Developed by Bruce Schneier and released to the public in 1993, Blowfish is a symmetric-key block cipher that provides good encryption. It’s also considered fast when it’s not necessary to change keys. This is because a new key needs to be processed before it’s set, and the process time is similar to encryption around 4kb of text. In comparison, other block ciphers are quicker.
Blowfish was designed to replace the outdated DES and to overcome the issues encountered by other security algorithms. According to its maker, Blowfish doesn’t have a patent, so it can be used by anyone from the public domain for free. Since it’s one of the original free block ciphers, it has since gained popularity.
How it works
Blowfish has a 64-bit block size and a key length that ranges from 32 bits to 448 bits. It is a Feistel cipher of 16 rounds that takes advantage of key-dependent S-boxes. Structurally speaking, Blowfish is similar to CAST-128, a symmetric-key block cipher that uses fixed S-boxes.
In the Blowfish algorithm, the 64-bit plaintext is split into two parts of 32 bits, and each segment of the 32 bits is divided into four subsegments. The first subsegment of the first 32-bit segment is encrypted with the starting seed (the key).
What results from this is then processed with the first subsegment of the second 32-bit segment to generate new output that cannot can be traced back to the original plaintext without decrypting each text block along the way. This is repeated until all subsegments have been encrypted, creating the output (ciphertext), which can be subsequently decrypted with 64-bit Blowfish and the key.
Weaknesses and solutions
On the other hand, because it uses a 64-bit block size (unlike AES with 128-bit, for example), Blowfish is susceptible to birthday attacks, especially when it’s associated with HTTPS. Due to this, the team behind the GNU Privacy Guard project recommends to skip Blowfish for encrypting files with a size over 4GB. Although it’s still considered a modern block cipher, Schneier recommends replacing it with Twofish, the official successor of Blowfish. Twofish basically increased the Blowfish block size to a minimum of 128 bits, which can go up to 256 bits.
Some of the VPN apps that still feature Blowfish are Private Internet Access and HideMyAss (Blowfish 128-bit in CBC mode). ExpressVPN used to support 128-bit Blowfish, too, but the company decided to switch to 256-bit AES. In fact, most VPN providers consider 128-bit AES to be superior to 128-bit Blowfish, although no one has managed to fully break it.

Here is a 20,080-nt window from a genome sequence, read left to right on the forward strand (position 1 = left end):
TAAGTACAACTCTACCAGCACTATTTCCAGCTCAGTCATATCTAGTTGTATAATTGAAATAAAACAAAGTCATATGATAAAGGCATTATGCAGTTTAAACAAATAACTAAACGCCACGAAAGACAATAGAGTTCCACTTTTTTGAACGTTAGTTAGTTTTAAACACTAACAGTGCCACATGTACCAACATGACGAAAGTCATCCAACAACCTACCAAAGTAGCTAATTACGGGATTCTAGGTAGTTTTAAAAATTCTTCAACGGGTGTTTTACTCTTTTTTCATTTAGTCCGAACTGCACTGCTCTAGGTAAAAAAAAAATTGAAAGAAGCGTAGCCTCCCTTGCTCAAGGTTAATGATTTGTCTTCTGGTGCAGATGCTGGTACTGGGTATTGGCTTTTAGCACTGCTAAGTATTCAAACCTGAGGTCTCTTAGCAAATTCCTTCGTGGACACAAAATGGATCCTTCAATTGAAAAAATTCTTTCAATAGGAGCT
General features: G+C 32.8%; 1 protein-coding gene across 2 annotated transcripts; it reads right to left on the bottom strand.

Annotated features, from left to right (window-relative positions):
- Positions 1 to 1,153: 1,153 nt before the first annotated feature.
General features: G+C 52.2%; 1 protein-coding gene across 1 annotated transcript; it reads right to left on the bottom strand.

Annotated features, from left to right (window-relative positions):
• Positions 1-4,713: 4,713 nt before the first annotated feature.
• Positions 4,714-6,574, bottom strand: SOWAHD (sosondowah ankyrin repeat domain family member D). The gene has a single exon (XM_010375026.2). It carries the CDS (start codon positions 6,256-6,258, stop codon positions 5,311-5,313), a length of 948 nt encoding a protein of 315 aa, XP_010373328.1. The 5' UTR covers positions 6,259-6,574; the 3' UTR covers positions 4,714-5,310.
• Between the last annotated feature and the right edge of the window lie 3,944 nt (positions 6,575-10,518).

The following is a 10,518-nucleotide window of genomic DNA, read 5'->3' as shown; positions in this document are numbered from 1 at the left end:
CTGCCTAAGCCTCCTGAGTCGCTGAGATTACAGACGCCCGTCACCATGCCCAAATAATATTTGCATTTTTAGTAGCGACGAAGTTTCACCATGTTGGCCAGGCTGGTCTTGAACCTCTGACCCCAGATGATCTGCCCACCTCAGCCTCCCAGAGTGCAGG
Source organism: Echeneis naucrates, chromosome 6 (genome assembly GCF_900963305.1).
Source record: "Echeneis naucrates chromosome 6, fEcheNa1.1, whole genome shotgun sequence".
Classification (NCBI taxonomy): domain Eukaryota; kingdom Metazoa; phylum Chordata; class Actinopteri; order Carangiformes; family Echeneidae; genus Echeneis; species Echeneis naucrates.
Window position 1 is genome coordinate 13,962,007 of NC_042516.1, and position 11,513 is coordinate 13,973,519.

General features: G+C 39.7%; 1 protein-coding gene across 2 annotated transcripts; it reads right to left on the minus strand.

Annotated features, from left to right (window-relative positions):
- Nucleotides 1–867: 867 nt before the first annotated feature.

Symmetric-key encryption: AES
Developed in the late 1990s to replace the outdated DES, AES (Advanced Encryption Standard) is the modern subset of Rijndael, a block cipher made by Joan Daemen and Vincent Rijmen. It was turned into an encryption standard by the US National Institute of Standards and Technology in 2001. The cipher has a block size of 128 bits and key sizes of 128, 192 and 256 bits.
How it works
AES relies on the symmetric-key algorithm, which means that the same key is used for both data encryption and decryption. As far as the structure is concerned, AES doesn’t depend on the Feistel network like Blowfish but on the substitution-permutation network: made of a block of the plain text and the key, the input (plaintext) goes through multiple alternating rounds of substitution (S-boxes) and permutation (P-boxes) to generate the output (ciphertext).
The number of alternating rounds for converting the input into the output is determined by the AES key size: 10 rounds for 128-bit keys, 12 rounds for 192-bit keys, and 14 rounds for 256-bit keys. Each round consists of substitution and permutation. Considering a table of rows and columns where each cell contains a block of text, the first round is to substitute data using another table (substitution table). The algorithm shifts data rows in the second round and mixes columns in the third. The fourth round performs a XOR operation on each column using a small part of the encryption key. Subsequently, sets of four rounds are executed (depending on the key size) until all parts of the encryption key have been used.